Budokan: The Martial Spirit

Moby ID: 588
DOS Specs
Buy on Genesis
$25.00 used on eBay
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Description official descriptions

Budokan is a martial arts game covering Karate (unarmed combat), Kendo (using a wooden sword), Nunchaku (using piercing chain weapons) and Bo (using a staff). The player has a realistic range of moves and must use them wisely, as Ki (life-force) is drained for every move made, whether successful or not, and both this and your stamina level must be kept high.

You can practice your skills alone, or spar against the instructors or your friends. Finally, when you feel you are ready, you can travel to the martial arts world championship tournament at Budokan.

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Credits (DOS version)

18 People

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Cover Artwork

Reviews

Critics

Average score: 71% (based on 26 ratings)

Players

Average score: 3.2 out of 5 (based on 69 ratings with 2 reviews)

Come grasshopper, Budokan awaits.

The Good
Sort of a predecessor of Bushido Blade (but without the emphasis on swords and samurai stuff), Budokan was the first game that I know of that tried to take a realistic approach to martial arts ass-kicking with no sho-ryu-kens, super-human moves and with realistically modeled moves and a real-life feel to things. The main gameplay feature of Budokan was that you had both a Stamina and a Ki bar, which was depleted by the moves and actions you made. Jump around and waste your moves and you'll be left a tired, vulnerable gaijin. Take your time and judge each attack and defense carefully and you'll mop the floor with each and every opponent that comes your way. Challenging? Yes, but excellent and much more engrossing than the average beat 'em up.

The graphics were particularly amazing for it's time, they weren't flat out spectacular, but somehow managed to capture the quiet beauty associated with martial arts and were truly pleasing, with beautiful backgrounds and fantastic animations.

The gameplay options were also quite interesting, you had an entire portion of the game based in your dojo, in which you trained and perfected all the moves you could master in each of the available weapons/techniques (either solo or against a computer opponent) and the "tournament" section in which you went against a variety of different opponents, each with some unique graphical look, for the grand title of Budokan (yeah, not to save some sister or the free world... can you believe that??!). This was the main attraction for the game, and challenged you to standard one-on-one fights which involved some strategic selections as well as fighting prowess (since you had a limited amount of times to use each technique).

Also available was a simple yet serviceable 2-player mode, which provided some additional though limited multiplayer fun.

The Bad
There were some nasty balance issues involved in the various techniques/weapons, for instance you are a demi-god when fighting on full Kendo get-up, yet you are pretty wimpy when brandishing nothing but Karate. I realize this is actually realistic, but if you are going to have a fighting game which mixes all these different techniques (name one tournament in the world which would allow these matches!) then you should at least balance them out.

Oh, and it totally defeats the purpose of the "serious" martial arts-sim when you start fighting shuriken-throwing Ninjas and katana-wielding Samurais in the Tournament! I know it's cool to start throwing "Jap stuff" at the game at your leisure, but there are limits... plus it's incredibly cheap gameplay-wise!!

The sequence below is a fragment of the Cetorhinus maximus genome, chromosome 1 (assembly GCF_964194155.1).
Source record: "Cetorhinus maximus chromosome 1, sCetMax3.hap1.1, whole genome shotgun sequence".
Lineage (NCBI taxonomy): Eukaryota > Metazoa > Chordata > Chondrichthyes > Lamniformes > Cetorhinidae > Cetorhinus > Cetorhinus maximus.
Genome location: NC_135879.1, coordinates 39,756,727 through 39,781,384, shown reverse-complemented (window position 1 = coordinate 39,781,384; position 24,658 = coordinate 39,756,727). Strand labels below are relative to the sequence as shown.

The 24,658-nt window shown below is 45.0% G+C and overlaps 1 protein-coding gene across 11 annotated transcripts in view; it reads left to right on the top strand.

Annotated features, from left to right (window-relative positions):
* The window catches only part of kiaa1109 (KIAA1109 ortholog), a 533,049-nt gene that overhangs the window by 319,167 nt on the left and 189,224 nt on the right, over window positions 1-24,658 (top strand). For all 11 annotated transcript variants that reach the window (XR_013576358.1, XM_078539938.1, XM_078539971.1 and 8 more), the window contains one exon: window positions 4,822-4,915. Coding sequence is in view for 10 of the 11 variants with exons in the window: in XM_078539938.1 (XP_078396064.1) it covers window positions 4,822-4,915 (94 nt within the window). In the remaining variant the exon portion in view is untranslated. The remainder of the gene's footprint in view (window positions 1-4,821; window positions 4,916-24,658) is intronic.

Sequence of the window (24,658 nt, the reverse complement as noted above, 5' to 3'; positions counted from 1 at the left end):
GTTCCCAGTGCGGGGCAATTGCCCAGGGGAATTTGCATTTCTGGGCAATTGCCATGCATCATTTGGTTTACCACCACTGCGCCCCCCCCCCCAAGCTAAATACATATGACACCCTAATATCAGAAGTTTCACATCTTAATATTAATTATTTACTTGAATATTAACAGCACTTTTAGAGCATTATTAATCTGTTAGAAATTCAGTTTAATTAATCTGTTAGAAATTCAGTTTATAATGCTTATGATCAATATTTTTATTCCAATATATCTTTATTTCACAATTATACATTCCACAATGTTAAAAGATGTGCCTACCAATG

The Bottom Line
Not your average fighting game. If there's one image that comes to my mind when I think of Budokan is of practicing my Bo moves on the quiet solitude of some far-off Japanese dojo. That's Budokan. A quieter, more thoughtful and realistic version of kicking ass. Different, innovative and cool. Extremely cool. Someone really needs to remake this game.

DOS · by Zovni (10504) · 2003

Way cool.

The Good
One of the best games for early computers (read: 286), Budokan was one of the most popular games in Israel around 1991 and 1992. Seems as though everyone has it, and finally there's a version of a game which is actually just as good as its Amiga counterpart.

Budokan has great graphics, excellent controls and decent sound, but what's really good about is the sense of realism it gives the player, which is definitely something considering how old it is. The movements were realistic, the controls were realistic and battles were spectacular. Everything in this game is simply great.

The Bad
It's a little slow, but it runs on modest hardware so no complaint what so ever.

The Bottom Line
An amazing and original game. I wish I could play it with the same sense of wonder again.

DOS · by Tomer Gabel (4536) · 2000

Trivia

Hidden message

If you try to list the contents of BUDO.COM with the DOS command "TYPE", you will see a nicely formatted full screen message about software piracy.

References

If you wait long enough in front of the tournament building, you can see the Godzilla walking in the cityscape.

Cover Art

The samurai character for the cover art of some home computer versions was directly lifted from a Japanese propaganda poster that originally featured the axis powers and included a swastika. The original poster can be seen e.g. here.

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Contributors to this Entry

Game added by IJan.

Amiga added by EboMike. Commodore 64 added by Quapil. Genesis added by RKL. Amstrad CPC, ZX Spectrum added by Kabushi. MSX added by Martin Smith. BlackBerry added by MAT.

Additional contributors: Havoc Crow, Patrick Bregger, Christian Werner.

Game added December 17, 1999. Last modified May 2, 2024.